In class today we had some students come in from Colquitz Middle School to show us how to use Minecraft, and their teacher gave some specifics on setting it up for a classroom for learning.

I have watched my niece and nephews use it over the years and never really got why it was so interesting. I have to admit, I still don’t love the graphics and find it a bit slow, but I can totally see the draw now. The ability to create anything, any world, any type of place with any type of creatures is exciting. You can play alone or with other people and change what is allowed in the world. Being able to choose how you do what you do is the ultimate personalization, and when kids are surrounded by things already made and done for them, this is a great thing to have.

I did get a little dizzy and my stomach started turning at one point – too much movement on the screen for me. But I am also quite sick today and already have a rather massive headache so that was not helping me at all. Even as I’m writing this I’m wishing I was in bed right now instead of at this computer! So I’m thinking it would be easier once I was well and got used to using it so I wasn’t constantly running into walls.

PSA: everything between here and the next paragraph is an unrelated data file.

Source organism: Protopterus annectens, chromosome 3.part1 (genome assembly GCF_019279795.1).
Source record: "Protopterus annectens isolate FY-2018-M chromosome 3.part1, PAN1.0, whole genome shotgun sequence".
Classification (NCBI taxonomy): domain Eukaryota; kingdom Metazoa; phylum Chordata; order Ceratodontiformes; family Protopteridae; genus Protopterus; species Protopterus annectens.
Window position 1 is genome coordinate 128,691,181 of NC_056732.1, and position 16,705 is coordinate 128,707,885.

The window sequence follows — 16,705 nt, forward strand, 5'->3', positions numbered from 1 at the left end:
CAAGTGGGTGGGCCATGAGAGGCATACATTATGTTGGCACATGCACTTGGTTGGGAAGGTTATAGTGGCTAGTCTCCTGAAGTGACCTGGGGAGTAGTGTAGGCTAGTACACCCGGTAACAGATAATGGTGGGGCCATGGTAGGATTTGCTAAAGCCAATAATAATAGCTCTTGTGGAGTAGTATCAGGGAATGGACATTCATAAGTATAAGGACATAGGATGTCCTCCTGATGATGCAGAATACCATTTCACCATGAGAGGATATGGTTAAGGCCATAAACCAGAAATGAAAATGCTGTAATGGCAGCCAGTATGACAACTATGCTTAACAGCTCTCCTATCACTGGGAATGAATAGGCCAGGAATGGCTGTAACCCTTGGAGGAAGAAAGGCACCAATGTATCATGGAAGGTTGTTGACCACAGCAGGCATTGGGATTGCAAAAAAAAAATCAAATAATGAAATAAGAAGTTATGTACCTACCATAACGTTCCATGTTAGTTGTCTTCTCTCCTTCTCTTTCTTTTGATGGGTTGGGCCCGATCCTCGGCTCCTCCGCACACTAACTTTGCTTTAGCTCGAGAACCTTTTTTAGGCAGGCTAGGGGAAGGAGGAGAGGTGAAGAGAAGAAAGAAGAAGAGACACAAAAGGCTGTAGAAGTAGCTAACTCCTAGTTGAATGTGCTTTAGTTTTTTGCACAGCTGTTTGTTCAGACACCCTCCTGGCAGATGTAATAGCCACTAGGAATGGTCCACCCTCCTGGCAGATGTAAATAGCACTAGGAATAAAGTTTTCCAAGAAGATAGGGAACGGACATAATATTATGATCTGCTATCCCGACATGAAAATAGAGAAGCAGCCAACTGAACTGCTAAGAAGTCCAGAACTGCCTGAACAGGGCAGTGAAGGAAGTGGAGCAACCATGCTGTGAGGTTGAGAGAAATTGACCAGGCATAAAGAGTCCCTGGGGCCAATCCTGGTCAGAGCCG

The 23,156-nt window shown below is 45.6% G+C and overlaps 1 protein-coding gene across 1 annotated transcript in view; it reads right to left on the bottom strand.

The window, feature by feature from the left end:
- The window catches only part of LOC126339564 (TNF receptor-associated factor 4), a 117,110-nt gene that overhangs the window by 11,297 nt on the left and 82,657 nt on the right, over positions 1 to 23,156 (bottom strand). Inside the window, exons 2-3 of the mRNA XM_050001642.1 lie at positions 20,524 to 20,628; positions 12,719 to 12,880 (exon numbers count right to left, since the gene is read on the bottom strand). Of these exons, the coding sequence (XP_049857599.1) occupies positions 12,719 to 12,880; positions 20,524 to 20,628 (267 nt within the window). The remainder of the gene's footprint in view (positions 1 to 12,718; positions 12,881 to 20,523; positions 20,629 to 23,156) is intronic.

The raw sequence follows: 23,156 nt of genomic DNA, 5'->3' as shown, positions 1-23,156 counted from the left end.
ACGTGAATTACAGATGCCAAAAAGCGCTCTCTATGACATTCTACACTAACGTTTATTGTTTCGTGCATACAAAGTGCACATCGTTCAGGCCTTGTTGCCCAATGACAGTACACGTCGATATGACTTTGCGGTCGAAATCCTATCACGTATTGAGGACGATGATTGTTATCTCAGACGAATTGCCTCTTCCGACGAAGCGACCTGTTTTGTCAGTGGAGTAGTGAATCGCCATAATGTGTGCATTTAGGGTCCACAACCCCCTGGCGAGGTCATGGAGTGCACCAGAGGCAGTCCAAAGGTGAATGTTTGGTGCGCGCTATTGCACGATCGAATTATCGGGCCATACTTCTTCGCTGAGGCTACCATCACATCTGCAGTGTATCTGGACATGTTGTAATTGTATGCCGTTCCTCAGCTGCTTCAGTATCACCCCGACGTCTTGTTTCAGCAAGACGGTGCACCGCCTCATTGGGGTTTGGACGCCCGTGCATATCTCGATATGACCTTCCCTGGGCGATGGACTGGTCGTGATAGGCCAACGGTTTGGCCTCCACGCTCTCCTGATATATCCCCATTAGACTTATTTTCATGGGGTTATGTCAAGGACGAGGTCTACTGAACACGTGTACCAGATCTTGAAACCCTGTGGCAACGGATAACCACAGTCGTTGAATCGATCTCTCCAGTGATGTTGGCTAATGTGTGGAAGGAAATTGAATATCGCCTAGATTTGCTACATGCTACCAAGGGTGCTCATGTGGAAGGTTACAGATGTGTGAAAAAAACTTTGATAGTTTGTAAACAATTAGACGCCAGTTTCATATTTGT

The students were excellent tutors – from getting set up on the right server to helping us with controls and all the “how to” information. They clearly loved using the game and were engaged in helping the whole time they were here.

For using this in the classroom, particularly art, there were a couple of suggestions: we could create a pixelated version of a famous art piece using a flat world, we could create a 3D concept using Minecraft and then replicate in real world. It is also used in social studies classrooms – creating ancient worlds and trying to live in them like ancient Egypt – showing the kids how challenging it would be through the use of video games is so much more engaging than reading in a textbook alone. Once they see the real application to them (in the game) they will remember better what they were taught. Not only that, but it opens up the creative thinking process and develops problem solving skills. When they work in groups they can work together to solve problems and protect each other, which is amazing for real world learning and developing students into empathetic adults. I also see it as leadership development, particularly for kids that are already using Minecraft – they can help the other students who are new to it.

Overall I could see how this could be a great resource for classes. I am not sure it is what I would use – in visual art there is so much tactile work, and in drama it is all about movement and voice and not sitting in front of a computer – so I don’t see the need to use computers in those environments. But for other classes that are traditionally more dry and lecture based this could be extremely helpful.

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